the location and identification of census tract boundaries in the 
field, both on the ground and in imagery. The selection of permanent 
physical features also increases the stability of the boundaries over 
time, as the locations of many visible features in the landscape tend 
to change infrequently. If census tract boundaries are changed, they 
should not be moved from a more significant feature (e.g., a highway or 
a major river) to a less significant feature (e.g., a neighborhood road 
or a small tributary stream). By definition, state and county 
boundaries must be used as census tract boundaries. The Census

[[Page 6944]]

Bureau also permits the use of incorporated place and minor civil 
division (MCD) boundaries in states where those boundaries tend to 
remain unchanged over time (see Table 1).
    The following features are preferred as census tract boundaries for 
the 2020 Census:
    a. State and county boundaries must always be census tract 
boundaries. This criterion takes precedence over all other boundary 
criteria or requirements.
    b. AIR and ORTL boundaries.
    c. Visible, perennial, stable, relatively permanent natural and 
constructed features, such as roads, shorelines, rivers, perennial 
streams and canals, railroad tracks, or above-ground high-tension power 
lines.
    d. Boundaries of legal and administrative entities in selected 
states. Table 1 identifies by state which MCD and incorporated place 
boundaries may be used as census tract boundaries.
    e. Additionally, the following legally defined administrative 
boundaries would be permitted as census tract boundaries:
    i. Barrio, barrio-pueblo, and subbarrio boundaries in Puerto Rico;
    ii. Census subdistrict and estate boundaries in the U.S. Virgin 
Islands;
    iii. County and island boundaries (both MCD equivalents) in 
American Samoa;
    iv. Election district boundaries in Guam;
    v. Municipal district boundaries in the Commonwealth of the 
Northern Mariana Islands; and
    vi. Alaska Native Regional Corporation boundaries in Alaska, at the 
discretion of the Census Bureau, insofar as such boundaries are 
unambiguous for allocating living quarters as part of 2020 Census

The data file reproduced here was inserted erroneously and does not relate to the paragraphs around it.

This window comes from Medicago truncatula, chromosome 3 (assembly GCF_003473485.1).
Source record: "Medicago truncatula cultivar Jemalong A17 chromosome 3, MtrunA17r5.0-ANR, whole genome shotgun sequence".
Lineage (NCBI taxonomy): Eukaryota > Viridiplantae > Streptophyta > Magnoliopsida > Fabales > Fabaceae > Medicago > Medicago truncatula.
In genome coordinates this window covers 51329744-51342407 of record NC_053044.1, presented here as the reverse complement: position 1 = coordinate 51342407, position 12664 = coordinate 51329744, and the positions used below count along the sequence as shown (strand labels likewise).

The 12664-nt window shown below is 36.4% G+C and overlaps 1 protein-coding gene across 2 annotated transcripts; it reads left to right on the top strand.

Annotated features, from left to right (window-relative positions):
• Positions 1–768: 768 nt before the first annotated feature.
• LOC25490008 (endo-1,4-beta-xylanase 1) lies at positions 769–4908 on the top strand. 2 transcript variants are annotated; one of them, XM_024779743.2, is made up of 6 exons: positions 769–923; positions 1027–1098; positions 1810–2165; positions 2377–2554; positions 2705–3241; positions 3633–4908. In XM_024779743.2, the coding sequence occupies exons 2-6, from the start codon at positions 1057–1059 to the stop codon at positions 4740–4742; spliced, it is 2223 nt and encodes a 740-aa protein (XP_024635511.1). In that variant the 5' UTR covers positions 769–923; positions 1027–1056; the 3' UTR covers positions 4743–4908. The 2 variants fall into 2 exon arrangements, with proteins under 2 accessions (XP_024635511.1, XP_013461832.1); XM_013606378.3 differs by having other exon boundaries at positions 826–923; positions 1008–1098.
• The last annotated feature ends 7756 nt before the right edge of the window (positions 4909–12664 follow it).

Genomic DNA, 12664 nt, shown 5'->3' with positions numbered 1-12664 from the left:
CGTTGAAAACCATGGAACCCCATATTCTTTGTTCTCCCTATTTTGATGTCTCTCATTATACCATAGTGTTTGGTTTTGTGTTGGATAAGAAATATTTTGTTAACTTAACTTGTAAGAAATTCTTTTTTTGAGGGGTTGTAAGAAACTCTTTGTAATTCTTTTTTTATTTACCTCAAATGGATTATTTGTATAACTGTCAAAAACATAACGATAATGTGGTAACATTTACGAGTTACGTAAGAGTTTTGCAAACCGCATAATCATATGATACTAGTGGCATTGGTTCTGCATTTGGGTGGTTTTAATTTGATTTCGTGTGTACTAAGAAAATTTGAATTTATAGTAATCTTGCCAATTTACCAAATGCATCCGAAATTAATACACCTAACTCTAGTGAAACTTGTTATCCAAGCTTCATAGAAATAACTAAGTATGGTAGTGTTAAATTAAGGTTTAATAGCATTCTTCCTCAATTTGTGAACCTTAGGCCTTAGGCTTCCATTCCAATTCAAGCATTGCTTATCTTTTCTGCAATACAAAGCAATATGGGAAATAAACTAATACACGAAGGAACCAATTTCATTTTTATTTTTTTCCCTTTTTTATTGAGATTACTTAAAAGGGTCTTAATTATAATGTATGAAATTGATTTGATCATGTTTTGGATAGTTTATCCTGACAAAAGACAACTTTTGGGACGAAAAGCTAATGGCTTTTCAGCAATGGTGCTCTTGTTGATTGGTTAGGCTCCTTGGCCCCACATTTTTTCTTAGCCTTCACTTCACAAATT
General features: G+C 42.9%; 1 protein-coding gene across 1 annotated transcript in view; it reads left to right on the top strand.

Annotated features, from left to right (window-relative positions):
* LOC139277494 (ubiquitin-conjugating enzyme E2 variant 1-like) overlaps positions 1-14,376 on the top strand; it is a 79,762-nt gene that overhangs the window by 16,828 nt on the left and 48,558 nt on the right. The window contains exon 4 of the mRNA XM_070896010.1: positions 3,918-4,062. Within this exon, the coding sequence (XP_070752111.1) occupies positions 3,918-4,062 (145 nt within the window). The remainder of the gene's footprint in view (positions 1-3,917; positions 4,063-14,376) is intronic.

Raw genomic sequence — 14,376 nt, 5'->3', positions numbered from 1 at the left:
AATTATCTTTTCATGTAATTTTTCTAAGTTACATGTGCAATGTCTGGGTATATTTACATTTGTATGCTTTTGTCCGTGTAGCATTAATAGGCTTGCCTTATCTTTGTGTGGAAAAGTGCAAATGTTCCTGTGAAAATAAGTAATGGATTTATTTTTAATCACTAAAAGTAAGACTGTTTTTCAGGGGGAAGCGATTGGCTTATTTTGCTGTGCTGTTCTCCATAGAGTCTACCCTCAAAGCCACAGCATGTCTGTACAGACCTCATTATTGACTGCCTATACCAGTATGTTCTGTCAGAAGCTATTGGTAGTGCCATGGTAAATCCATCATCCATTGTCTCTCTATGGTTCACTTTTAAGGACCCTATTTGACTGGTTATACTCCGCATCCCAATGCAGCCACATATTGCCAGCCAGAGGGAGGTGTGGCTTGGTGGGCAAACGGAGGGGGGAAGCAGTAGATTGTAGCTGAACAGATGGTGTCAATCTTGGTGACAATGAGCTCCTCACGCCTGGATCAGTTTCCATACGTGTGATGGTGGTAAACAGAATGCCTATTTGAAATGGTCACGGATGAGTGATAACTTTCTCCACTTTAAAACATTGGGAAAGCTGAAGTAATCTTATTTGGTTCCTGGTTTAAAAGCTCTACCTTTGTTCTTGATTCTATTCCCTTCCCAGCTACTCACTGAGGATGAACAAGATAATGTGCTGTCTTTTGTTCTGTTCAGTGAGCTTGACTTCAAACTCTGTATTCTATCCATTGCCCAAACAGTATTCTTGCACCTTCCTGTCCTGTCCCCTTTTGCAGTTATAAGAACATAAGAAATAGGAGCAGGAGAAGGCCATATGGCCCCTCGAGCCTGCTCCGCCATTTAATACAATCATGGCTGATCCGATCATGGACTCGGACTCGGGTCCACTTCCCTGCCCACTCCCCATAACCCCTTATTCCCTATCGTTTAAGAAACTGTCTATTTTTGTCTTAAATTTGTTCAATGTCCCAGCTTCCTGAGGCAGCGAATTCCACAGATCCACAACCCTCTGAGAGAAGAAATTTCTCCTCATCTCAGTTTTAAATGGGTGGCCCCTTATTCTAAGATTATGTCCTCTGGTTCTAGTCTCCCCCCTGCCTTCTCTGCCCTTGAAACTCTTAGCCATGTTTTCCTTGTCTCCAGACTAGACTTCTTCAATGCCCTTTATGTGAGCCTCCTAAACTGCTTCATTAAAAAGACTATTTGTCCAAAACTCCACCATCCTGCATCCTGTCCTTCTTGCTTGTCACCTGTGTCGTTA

activities.
    f. The boundaries of large parks, forests, airports, 
penitentiaries/prisons, and/or military installations, provided the 
boundaries are clearly marked or easily recognized in the field in 
imagery and on the ground.
    g. When acceptable visible and governmental boundary features are 
not available for use as census tract boundaries, the Census Bureau 
may, at its discretion, approve other nonstandard visible features, 
such as major ridgelines, above-ground pipelines, intermittent streams, 
or fence lines. The Census Bureau may also accept, on a case-by-case 
basis, relatively short stretches of boundaries of selected nonstandard 
and potentially nonvisible features, such as cadastral and parcel 
boundaries or the straight-line extensions or other lines-of-sight 
between acceptable visible features.

                Table 1--Acceptable Minor Civil Division (MCD) and Incorporated Place Boundaries
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                                                              Boundaries of
                                                              MCDs not co-
                                                              incident with
                                               All MCD       the boundaries   All incorporated    Only conjoint
                  State                      boundaries      of incorporated  place boundaries    incorporated
                                                               places that                      place boundaries
                                                             themselves are
                                                                  MCDs
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Alabama.................................  ................  ................  ................                X
Alaska..................................  ................  ................  ................                X
Arizona.................................  ................  ................  ................                X
Arkansas................................  ................  ................  ................                X
California..............................  ................  ................  ................                X
Colorado................................  ................  ................  ................                X
Connecticut.............................                X   ................                X   ................
Delaware................................  ................  ................  ................                X
Florida.................................  ................  ................  ................                X
Georgia.................................  ................  ................  ................                X
Hawaii..................................  ................  ................  ................                X
Idaho...................................  ................  ................  ................                X
Illinois................................  ................                X   ................                X
Indiana.................................                X   ................  ................                X